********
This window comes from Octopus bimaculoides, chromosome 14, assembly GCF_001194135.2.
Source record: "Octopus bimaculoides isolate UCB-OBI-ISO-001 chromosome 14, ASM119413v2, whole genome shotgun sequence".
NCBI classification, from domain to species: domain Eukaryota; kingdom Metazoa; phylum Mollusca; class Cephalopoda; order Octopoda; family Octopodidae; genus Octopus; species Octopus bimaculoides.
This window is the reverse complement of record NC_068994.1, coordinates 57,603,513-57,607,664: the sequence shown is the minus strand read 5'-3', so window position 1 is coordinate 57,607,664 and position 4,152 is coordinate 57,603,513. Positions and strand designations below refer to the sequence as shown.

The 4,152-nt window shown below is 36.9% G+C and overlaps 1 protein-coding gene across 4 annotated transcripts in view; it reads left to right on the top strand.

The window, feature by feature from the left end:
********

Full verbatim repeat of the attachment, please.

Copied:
This window comes from Octopus bimaculoides, chromosome 14, assembly GCF_001194135.2.
Source record: "Octopus bimaculoides isolate UCB-OBI-ISO-001 chromosome 14, ASM119413v2, whole genome shotgun sequence".
NCBI classification, from domain to species: domain Eukaryota; kingdom Metazoa; phylum Mollusca; class Cephalopoda; order Octopoda; family Octopodidae; genus Octopus; species Octopus bimaculoides.
This window is the reverse complement of record NC_068994.1, coordinates 57,603,513-57,607,664: the sequence shown is the minus strand read 5'-3', so window position 1 is coordinate 57,607,664 and position 4,152 is coordinate 57,603,513. Positions and strand designations below refer to the sequence as shown.

The 4,152-nt window shown below is 36.9% G+C and overlaps 1 protein-coding gene across 4 annotated transcripts in view; it reads left to right on the top strand.

The window, feature by feature from the left end: